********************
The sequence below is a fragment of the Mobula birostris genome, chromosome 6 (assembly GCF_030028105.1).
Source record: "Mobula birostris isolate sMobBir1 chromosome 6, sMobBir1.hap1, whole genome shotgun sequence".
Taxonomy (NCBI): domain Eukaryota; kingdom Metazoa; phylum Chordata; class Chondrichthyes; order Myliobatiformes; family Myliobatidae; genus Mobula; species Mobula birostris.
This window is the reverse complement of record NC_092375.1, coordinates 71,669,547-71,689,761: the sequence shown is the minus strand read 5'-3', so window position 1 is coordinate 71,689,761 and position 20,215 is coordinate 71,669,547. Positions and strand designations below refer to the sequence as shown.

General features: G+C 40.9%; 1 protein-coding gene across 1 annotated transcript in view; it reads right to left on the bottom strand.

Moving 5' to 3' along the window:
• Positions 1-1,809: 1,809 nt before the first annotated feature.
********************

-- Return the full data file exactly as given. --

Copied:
The sequence below is a fragment of the Mobula birostris genome, chromosome 6 (assembly GCF_030028105.1).
Source record: "Mobula birostris isolate sMobBir1 chromosome 6, sMobBir1.hap1, whole genome shotgun sequence".
Taxonomy (NCBI): domain Eukaryota; kingdom Metazoa; phylum Chordata; class Chondrichthyes; order Myliobatiformes; family Myliobatidae; genus Mobula; species Mobula birostris.
This window is the reverse complement of record NC_092375.1, coordinates 71,669,547-71,689,761: the sequence shown is the minus strand read 5'-3', so window position 1 is coordinate 71,689,761 and position 20,215 is coordinate 71,669,547. Positions and strand designations below refer to the sequence as shown.

General features: G+C 40.9%; 1 protein-coding gene across 1 annotated transcript in view; it reads right to left on the bottom strand.

Moving 5' to 3' along the window:
• Positions 1-1,809: 1,809 nt before the first annotated feature.